Poet and editor Isaura Ren has come to show the world their light with the release of their debut poetry chapbook Interlucent. Released on December 1, 2020, the chapbook centers on a series of binaries such as life and death and humans and nature that reveal just how interconnected we, and everything around us, are.
Perhaps what this chapbook does best is work to uncover what home is and how one connects to it. We see this thread strung through many of the chap’s twenty poems, if not all, and in each instance, Ren is spotlighting events or personal experiences and bringing to light a full spectral picture.
We see this in “saudade,” where they write about their grandmother and a feeling of disconnect when they think about their heritage, saying that “her mother tongue slides past my/ears, too much of the new world.” It’s a powerful statement, and one that hit us hard.
In “summer ’20,” Ren reflects on lockdown life during this year’s global pandemic, which at its core inherently surrounds itself with interconnectedness. They write, “our honeymoon period of grief has worn off;/even fear has lost its novelty” before later in the poem writing, “lives splinter/like driftwood in the impact, lay strewn about the sand. what is the weight of millions? we collect what we can.” The pandemic has splintered what the home is and how it functions, and this poem touches on this shift in myriad ways.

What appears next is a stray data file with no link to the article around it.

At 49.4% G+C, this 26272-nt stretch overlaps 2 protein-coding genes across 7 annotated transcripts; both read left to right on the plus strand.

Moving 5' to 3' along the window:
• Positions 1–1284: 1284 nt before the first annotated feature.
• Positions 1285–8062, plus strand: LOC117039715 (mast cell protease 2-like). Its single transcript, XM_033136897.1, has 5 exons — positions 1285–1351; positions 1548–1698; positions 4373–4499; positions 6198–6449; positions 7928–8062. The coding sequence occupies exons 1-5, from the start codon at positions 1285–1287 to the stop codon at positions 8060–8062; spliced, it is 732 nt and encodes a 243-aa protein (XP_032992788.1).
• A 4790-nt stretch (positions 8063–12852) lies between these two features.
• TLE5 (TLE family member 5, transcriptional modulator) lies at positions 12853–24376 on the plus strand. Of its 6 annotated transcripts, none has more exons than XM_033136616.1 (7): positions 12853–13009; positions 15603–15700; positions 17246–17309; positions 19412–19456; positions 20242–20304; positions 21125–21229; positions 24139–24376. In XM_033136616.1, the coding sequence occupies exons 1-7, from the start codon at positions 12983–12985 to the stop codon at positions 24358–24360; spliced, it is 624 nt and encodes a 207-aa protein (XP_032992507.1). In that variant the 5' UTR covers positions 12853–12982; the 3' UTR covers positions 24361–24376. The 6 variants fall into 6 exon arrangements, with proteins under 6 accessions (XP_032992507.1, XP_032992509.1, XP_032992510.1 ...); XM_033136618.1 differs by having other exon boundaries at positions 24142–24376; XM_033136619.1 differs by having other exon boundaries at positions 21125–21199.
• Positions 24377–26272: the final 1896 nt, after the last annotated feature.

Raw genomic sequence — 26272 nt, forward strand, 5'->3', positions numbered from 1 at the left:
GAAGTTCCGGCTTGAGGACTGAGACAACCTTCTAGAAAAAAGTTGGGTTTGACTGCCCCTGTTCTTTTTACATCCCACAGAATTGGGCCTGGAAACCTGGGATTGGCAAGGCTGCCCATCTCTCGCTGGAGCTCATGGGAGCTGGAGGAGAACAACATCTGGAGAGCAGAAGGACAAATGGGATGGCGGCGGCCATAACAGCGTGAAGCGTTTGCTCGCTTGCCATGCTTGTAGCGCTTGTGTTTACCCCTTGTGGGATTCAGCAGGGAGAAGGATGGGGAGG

As a queer writer, Ren also works with interconnectedness and what home can be in regard to queerness. Speckled throughout the chap are poems that directly work through queer love and relationships. For example, in “powerline ’17,” Ren writes, “let’s slip into the swimming pool/with our clothes on. let’s undress/underwater and never come up.” In a really beautiful way, these poems centering on queerness hearken the idea of chosen family and building unapologetic lives with those we love.
Finally, one of our favorite stanzas in the collection comes from the poem “deliver us”:
on any given sunday, you find yourself
again, watching dawn play the pews
in chromatic scale. god, it’s too early for song.
In the opening poem, “aubade / alba,” Ren writes, “knight me. make me a body worthy/of flight,” and we are confident they’ve more than flown with this book, cementing their status as a knight in the poetry world. The future of poetry is in great hands.
What do you think about Interlucent by Isaura Ren? Tweet us @Fuzzable and don’t forget to send Ren some love if you love it as much as we do!